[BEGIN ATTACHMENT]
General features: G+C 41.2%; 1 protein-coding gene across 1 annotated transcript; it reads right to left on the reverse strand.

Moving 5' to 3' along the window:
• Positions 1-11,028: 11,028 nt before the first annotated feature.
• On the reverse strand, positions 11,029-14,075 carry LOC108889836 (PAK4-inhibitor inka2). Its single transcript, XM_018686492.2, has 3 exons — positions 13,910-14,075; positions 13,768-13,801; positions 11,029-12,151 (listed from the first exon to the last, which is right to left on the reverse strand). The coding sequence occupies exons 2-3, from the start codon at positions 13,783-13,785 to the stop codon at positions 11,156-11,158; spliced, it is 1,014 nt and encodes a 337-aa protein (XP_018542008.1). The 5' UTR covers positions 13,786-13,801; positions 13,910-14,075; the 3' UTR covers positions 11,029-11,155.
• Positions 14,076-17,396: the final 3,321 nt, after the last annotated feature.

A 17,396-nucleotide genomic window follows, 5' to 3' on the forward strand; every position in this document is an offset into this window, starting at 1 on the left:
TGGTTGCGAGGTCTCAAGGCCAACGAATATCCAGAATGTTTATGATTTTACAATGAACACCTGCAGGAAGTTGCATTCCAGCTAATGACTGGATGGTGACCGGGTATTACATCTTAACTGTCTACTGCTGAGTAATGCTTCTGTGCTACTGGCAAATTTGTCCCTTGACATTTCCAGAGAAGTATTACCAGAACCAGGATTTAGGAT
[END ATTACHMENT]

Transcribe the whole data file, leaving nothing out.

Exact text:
General features: G+C 41.2%; 1 protein-coding gene across 1 annotated transcript; it reads right to left on the reverse strand.

Moving 5' to 3' along the window:
• Positions 1-11,028: 11,028 nt before the first annotated feature.
• On the reverse strand, positions 11,029-14,075 carry LOC108889836 (PAK4-inhibitor inka2). Its single transcript, XM_018686492.2, has 3 exons — positions 13,910-14,075; positions 13,768-13,801; positions 11,029-12,151 (listed from the first exon to the last, which is right to left on the reverse strand). The coding sequence occupies exons 2-3, from the start codon at positions 13,783-13,785 to the stop codon at positions 11,156-11,158; spliced, it is 1,014 nt and encodes a 337-aa protein (XP_018542008.1). The 5' UTR covers positions 13,786-13,801; positions 13,910-14,075; the 3' UTR covers positions 11,029-11,155.
• Positions 14,076-17,396: the final 3,321 nt, after the last annotated feature.

A 17,396-nucleotide genomic window follows, 5' to 3' on the forward strand; every position in this document is an offset into this window, starting at 1 on the left:
TGGTTGCGAGGTCTCAAGGCCAACGAATATCCAGAATGTTTATGATTTTACAATGAACACCTGCAGGAAGTTGCATTCCAGCTAATGACTGGATGGTGACCGGGTATTACATCTTAACTGTCTACTGCTGAGTAATGCTTCTGTGCTACTGGCAAATTTGTCCCTTGACATTTCCAGAGAAGTATTACCAGAACCAGGATTTAGGAT